The life, work and legacy of two extraordinary Victorian women.
This event takes place in the British Library Theatre and will be simultaneously live streamed on the British Library platform. Tickets may be booked either to attend in person, or to watch on our platform (online) either live or within 48 hours on catch up. In-person ticket bookers will also be sent a bonus link to the online event. Viewing links will be sent out shortly before the event.
The online version of this event will be live captioned.
Victorian cookery writers Eliza Acton (1799–1859) and Isabella ‘Mrs’ Beeton (1836–1865) may have lived over 150 years ago but their impact lives on, shaping home cooking and influencing modern cooking-writing.
Join Mrs Beeton’s biographer Kathryn Hughes and Annabel Abbs, the author of a fictional account of Acton’s life – The Language of Food – as they discuss the life, work and legacy of these two remarkable women. Chaired by Food Season founder and curator, Polly Russell.
Annabel Abbs is an award-winning writer of fiction and non-fiction that has been translated into 30 languages. Her fifth book, The Language of Food, tells the fictionalised story of the pioneering cookery writer Eliza Acton and has been optioned by CBS Studios. Annabel has a degree in English Literature from UEA, an MA from Kingston University, and is a Fellow of the Brown Foundation. She lives in London where she spends her time cooking, walking, reading, writing and collecting antiquarian recipe books.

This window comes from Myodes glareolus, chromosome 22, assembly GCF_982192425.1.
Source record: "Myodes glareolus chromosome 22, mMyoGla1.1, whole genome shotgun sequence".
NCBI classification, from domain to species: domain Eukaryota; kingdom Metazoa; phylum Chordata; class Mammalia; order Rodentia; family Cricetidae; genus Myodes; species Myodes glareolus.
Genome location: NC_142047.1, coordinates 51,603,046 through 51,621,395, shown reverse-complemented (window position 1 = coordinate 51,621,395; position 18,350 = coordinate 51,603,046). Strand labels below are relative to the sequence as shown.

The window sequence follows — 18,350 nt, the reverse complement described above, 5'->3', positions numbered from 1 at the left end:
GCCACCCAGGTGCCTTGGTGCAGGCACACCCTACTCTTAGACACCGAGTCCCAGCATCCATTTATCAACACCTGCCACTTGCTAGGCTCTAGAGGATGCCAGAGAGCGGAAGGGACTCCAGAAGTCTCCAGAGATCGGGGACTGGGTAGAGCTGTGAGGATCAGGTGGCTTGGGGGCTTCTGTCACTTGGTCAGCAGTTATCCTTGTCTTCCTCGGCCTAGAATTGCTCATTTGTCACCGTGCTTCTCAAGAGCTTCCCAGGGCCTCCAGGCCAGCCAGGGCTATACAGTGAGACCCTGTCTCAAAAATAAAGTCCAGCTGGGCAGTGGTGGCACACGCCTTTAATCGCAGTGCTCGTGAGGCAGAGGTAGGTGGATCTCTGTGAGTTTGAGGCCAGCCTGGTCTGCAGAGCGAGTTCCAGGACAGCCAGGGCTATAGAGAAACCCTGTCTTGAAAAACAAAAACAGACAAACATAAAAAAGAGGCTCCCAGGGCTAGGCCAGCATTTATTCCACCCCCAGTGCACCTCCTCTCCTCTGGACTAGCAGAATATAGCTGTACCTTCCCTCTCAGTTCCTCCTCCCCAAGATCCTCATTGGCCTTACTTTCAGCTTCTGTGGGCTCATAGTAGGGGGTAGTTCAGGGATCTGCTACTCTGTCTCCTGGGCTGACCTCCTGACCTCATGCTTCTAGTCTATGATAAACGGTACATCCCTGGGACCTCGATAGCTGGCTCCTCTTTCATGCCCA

Kathryn Hughes is an historian and literary critic specialising in the Victorian period. Her biography, The Short Life and Long Times of Mrs. Beeton: The First Domestic Goddess was longlisted for the Samuel Johnson prize and filmed by the BBC as ‘The Secret Life of Mrs Beeton’, starring Jim Carter and Anna Chancellor. Kathryn is Professor Emerita in Life Writing at the University of East Anglia, and a contributor to the Guardian, the New York Review of Books, and the Times Literary Supplement. She is currently writing a book on the late Victorians’ obsession with cats.
Polly Russell is the Head of the Eccles Centre for American Studies at the British Library and also works as freelance food historian and writer. Polly has a regular column in the FT Weekend magazine (‘The History Cook’) and is co-presenter on the BBC2’s ongoing living history series, Back in Time for Dinner. Polly founded and curates the annual ‘Food Season’ at the British Library.
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|Name:||Cooking the Books: the Culinary Worlds of Eliza Acton and Mrs Beeton|
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